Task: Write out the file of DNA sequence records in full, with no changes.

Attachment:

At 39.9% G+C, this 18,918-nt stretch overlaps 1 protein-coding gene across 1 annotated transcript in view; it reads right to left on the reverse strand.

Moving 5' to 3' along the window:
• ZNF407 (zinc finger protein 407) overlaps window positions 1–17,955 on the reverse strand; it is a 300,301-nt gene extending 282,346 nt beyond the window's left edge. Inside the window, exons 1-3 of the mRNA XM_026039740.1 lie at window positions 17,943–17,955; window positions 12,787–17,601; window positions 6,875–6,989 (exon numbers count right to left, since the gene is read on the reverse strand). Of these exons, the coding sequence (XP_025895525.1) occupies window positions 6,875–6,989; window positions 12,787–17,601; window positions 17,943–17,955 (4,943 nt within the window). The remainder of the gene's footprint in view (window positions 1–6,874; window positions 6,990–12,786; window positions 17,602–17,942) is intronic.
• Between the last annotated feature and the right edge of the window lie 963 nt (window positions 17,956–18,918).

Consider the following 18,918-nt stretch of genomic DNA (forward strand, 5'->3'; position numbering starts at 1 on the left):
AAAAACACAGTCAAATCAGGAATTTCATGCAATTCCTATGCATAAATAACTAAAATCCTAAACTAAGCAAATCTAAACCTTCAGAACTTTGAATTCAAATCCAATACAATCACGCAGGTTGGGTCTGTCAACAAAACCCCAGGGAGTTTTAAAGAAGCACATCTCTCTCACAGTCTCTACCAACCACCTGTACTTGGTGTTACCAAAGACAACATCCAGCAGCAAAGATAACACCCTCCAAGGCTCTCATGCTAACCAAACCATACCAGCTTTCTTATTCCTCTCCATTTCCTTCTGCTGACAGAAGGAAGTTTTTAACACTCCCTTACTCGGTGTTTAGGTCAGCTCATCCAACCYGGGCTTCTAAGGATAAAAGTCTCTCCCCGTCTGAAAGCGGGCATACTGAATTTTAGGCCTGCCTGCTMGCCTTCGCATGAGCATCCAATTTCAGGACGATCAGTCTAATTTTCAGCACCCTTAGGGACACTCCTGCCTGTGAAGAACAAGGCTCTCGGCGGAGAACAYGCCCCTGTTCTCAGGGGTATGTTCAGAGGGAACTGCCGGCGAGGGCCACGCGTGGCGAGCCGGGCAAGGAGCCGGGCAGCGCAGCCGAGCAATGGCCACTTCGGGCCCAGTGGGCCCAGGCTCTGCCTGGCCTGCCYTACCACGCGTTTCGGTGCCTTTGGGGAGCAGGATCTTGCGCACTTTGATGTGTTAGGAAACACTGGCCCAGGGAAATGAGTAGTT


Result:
At 39.9% G+C, this 18,918-nt stretch overlaps 1 protein-coding gene across 1 annotated transcript in view; it reads right to left on the reverse strand.

Moving 5' to 3' along the window:
• ZNF407 (zinc finger protein 407) overlaps window positions 1–17,955 on the reverse strand; it is a 300,301-nt gene extending 282,346 nt beyond the window's left edge. Inside the window, exons 1-3 of the mRNA XM_026039740.1 lie at window positions 17,943–17,955; window positions 12,787–17,601; window positions 6,875–6,989 (exon numbers count right to left, since the gene is read on the reverse strand). Of these exons, the coding sequence (XP_025895525.1) occupies window positions 6,875–6,989; window positions 12,787–17,601; window positions 17,943–17,955 (4,943 nt within the window). The remainder of the gene's footprint in view (window positions 1–6,874; window positions 6,990–12,786; window positions 17,602–17,942) is intronic.
• Between the last annotated feature and the right edge of the window lie 963 nt (window positions 17,956–18,918).

Consider the following 18,918-nt stretch of genomic DNA (forward strand, 5'->3'; position numbering starts at 1 on the left):
AAAAACACAGTCAAATCAGGAATTTCATGCAATTCCTATGCATAAATAACTAAAATCCTAAACTAAGCAAATCTAAACCTTCAGAACTTTGAATTCAAATCCAATACAATCACGCAGGTTGGGTCTGTCAACAAAACCCCAGGGAGTTTTAAAGAAGCACATCTCTCTCACAGTCTCTACCAACCACCTGTACTTGGTGTTACCAAAGACAACATCCAGCAGCAAAGATAACACCCTCCAAGGCTCTCATGCTAACCAAACCATACCAGCTTTCTTATTCCTCTCCATTTCCTTCTGCTGACAGAAGGAAGTTTTTAACACTCCCTTACTCGGTGTTTAGGTCAGCTCATCCAACCYGGGCTTCTAAGGATAAAAGTCTCTCCCCGTCTGAAAGCGGGCATACTGAATTTTAGGCCTGCCTGCTMGCCTTCGCATGAGCATCCAATTTCAGGACGATCAGTCTAATTTTCAGCACCCTTAGGGACACTCCTGCCTGTGAAGAACAAGGCTCTCGGCGGAGAACAYGCCCCTGTTCTCAGGGGTATGTTCAGAGGGAACTGCCGGCGAGGGCCACGCGTGGCGAGCCGGGCAAGGAGCCGGGCAGCGCAGCCGAGCAATGGCCACTTCGGGCCCAGTGGGCCCAGGCTCTGCCTGGCCTGCCYTACCACGCGTTTCGGTGCCTTTGGGGAGCAGGATCTTGCGCACTTTGATGTGTTAGGAAACACTGGCCCAGGGAAATGAGTAGTT